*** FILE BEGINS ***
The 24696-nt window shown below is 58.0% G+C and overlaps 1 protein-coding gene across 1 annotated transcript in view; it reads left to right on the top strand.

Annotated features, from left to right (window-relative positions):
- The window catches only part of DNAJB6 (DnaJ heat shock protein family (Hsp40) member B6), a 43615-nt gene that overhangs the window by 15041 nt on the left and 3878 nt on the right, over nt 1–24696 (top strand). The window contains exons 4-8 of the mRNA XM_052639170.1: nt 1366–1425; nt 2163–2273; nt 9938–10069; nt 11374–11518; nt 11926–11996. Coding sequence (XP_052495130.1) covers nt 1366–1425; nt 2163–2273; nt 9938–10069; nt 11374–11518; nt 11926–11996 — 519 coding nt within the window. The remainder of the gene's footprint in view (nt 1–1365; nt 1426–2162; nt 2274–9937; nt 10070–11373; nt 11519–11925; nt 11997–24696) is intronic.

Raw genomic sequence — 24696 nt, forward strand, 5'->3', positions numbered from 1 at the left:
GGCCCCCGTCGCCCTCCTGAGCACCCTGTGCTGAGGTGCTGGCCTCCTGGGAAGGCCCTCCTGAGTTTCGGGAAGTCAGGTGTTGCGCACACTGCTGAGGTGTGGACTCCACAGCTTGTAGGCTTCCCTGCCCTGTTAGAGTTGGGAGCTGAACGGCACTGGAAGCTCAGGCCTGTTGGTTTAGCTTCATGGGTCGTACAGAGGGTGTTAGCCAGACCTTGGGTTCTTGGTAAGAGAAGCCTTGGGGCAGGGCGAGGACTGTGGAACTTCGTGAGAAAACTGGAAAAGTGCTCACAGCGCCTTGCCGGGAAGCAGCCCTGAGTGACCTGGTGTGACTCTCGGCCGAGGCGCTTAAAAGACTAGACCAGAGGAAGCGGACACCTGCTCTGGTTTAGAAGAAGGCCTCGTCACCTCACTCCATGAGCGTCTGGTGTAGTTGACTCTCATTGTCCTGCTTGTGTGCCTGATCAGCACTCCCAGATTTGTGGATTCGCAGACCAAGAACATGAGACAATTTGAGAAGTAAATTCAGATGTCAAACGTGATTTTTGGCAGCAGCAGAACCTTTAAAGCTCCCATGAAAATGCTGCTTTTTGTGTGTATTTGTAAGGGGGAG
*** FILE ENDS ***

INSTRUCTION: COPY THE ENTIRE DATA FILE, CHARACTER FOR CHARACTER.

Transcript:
The 24696-nt window shown below is 58.0% G+C and overlaps 1 protein-coding gene across 1 annotated transcript in view; it reads left to right on the top strand.

Annotated features, from left to right (window-relative positions):
- The window catches only part of DNAJB6 (DnaJ heat shock protein family (Hsp40) member B6), a 43615-nt gene that overhangs the window by 15041 nt on the left and 3878 nt on the right, over nt 1–24696 (top strand). The window contains exons 4-8 of the mRNA XM_052639170.1: nt 1366–1425; nt 2163–2273; nt 9938–10069; nt 11374–11518; nt 11926–11996. Coding sequence (XP_052495130.1) covers nt 1366–1425; nt 2163–2273; nt 9938–10069; nt 11374–11518; nt 11926–11996 — 519 coding nt within the window. The remainder of the gene's footprint in view (nt 1–1365; nt 1426–2162; nt 2274–9937; nt 10070–11373; nt 11519–11925; nt 11997–24696) is intronic.

Raw genomic sequence — 24696 nt, forward strand, 5'->3', positions numbered from 1 at the left:
GGCCCCCGTCGCCCTCCTGAGCACCCTGTGCTGAGGTGCTGGCCTCCTGGGAAGGCCCTCCTGAGTTTCGGGAAGTCAGGTGTTGCGCACACTGCTGAGGTGTGGACTCCACAGCTTGTAGGCTTCCCTGCCCTGTTAGAGTTGGGAGCTGAACGGCACTGGAAGCTCAGGCCTGTTGGTTTAGCTTCATGGGTCGTACAGAGGGTGTTAGCCAGACCTTGGGTTCTTGGTAAGAGAAGCCTTGGGGCAGGGCGAGGACTGTGGAACTTCGTGAGAAAACTGGAAAAGTGCTCACAGCGCCTTGCCGGGAAGCAGCCCTGAGTGACCTGGTGTGACTCTCGGCCGAGGCGCTTAAAAGACTAGACCAGAGGAAGCGGACACCTGCTCTGGTTTAGAAGAAGGCCTCGTCACCTCACTCCATGAGCGTCTGGTGTAGTTGACTCTCATTGTCCTGCTTGTGTGCCTGATCAGCACTCCCAGATTTGTGGATTCGCAGACCAAGAACATGAGACAATTTGAGAAGTAAATTCAGATGTCAAACGTGATTTTTGGCAGCAGCAGAACCTTTAAAGCTCCCATGAAAATGCTGCTTTTTGTGTGTATTTGTAAGGGGGAG